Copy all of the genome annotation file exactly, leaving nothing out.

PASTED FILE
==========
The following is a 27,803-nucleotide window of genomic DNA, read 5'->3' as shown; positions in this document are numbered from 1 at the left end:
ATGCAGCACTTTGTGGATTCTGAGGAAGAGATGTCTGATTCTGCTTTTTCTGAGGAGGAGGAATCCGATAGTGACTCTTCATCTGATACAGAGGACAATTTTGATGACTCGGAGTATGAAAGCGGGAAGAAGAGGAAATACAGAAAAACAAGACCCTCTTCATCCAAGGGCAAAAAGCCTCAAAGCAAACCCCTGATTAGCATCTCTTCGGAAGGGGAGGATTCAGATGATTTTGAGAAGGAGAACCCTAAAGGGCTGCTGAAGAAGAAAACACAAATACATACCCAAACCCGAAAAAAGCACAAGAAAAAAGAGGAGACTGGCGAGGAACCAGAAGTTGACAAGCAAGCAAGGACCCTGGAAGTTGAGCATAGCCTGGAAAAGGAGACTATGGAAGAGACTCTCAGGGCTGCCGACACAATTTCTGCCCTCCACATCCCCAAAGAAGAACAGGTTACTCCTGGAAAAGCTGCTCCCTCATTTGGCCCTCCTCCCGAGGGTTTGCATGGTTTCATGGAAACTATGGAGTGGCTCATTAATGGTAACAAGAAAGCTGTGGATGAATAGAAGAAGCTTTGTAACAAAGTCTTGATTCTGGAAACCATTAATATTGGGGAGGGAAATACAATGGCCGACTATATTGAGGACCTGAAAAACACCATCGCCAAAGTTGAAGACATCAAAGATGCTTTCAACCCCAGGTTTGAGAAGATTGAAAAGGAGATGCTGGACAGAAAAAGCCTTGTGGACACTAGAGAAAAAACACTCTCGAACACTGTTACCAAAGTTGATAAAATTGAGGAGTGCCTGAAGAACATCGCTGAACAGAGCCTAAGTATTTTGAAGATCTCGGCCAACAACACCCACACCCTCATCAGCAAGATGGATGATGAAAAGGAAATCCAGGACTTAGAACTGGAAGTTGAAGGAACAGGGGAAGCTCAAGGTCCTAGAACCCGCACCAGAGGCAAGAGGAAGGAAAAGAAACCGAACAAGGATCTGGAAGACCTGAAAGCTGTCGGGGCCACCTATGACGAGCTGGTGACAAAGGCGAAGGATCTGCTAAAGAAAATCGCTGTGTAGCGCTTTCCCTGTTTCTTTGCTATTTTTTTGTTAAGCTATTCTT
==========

The following is a 27,803-nucleotide window of genomic DNA, read 5'->3' as shown; positions in this document are numbered from 1 at the left end:
ATGCAGCACTTTGTGGATTCTGAGGAAGAGATGTCTGATTCTGCTTTTTCTGAGGAGGAGGAATCCGATAGTGACTCTTCATCTGATACAGAGGACAATTTTGATGACTCGGAGTATGAAAGCGGGAAGAAGAGGAAATACAGAAAAACAAGACCCTCTTCATCCAAGGGCAAAAAGCCTCAAAGCAAACCCCTGATTAGCATCTCTTCGGAAGGGGAGGATTCAGATGATTTTGAGAAGGAGAACCCTAAAGGGCTGCTGAAGAAGAAAACACAAATACATACCCAAACCCGAAAAAAGCACAAGAAAAAAGAGGAGACTGGCGAGGAACCAGAAGTTGACAAGCAAGCAAGGACCCTGGAAGTTGAGCATAGCCTGGAAAAGGAGACTATGGAAGAGACTCTCAGGGCTGCCGACACAATTTCTGCCCTCCACATCCCCAAAGAAGAACAGGTTACTCCTGGAAAAGCTGCTCCCTCATTTGGCCCTCCTCCCGAGGGTTTGCATGGTTTCATGGAAACTATGGAGTGGCTCATTAATGGTAACAAGAAAGCTGTGGATGAATAGAAGAAGCTTTGTAACAAAGTCTTGATTCTGGAAACCATTAATATTGGGGAGGGAAATACAATGGCCGACTATATTGAGGACCTGAAAAACACCATCGCCAAAGTTGAAGACATCAAAGATGCTTTCAACCCCAGGTTTGAGAAGATTGAAAAGGAGATGCTGGACAGAAAAAGCCTTGTGGACACTAGAGAAAAAACACTCTCGAACACTGTTACCAAAGTTGATAAAATTGAGGAGTGCCTGAAGAACATCGCTGAACAGAGCCTAAGTATTTTGAAGATCTCGGCCAACAACACCCACACCCTCATCAGCAAGATGGATGATGAAAAGGAAATCCAGGACTTAGAACTGGAAGTTGAAGGAACAGGGGAAGCTCAAGGTCCTAGAACCCGCACCAGAGGCAAGAGGAAGGAAAAGAAACCGAACAAGGATCTGGAAGACCTGAAAGCTGTCGGGGCCACCTATGACGAGCTGGTGACAAAGGCGAAGGATCTGCTAAAGAAAATCGCTGTGTAGCGCTTTCCCTGTTTCTTTGCTATTTTTTTGTTAAGCTATTCTT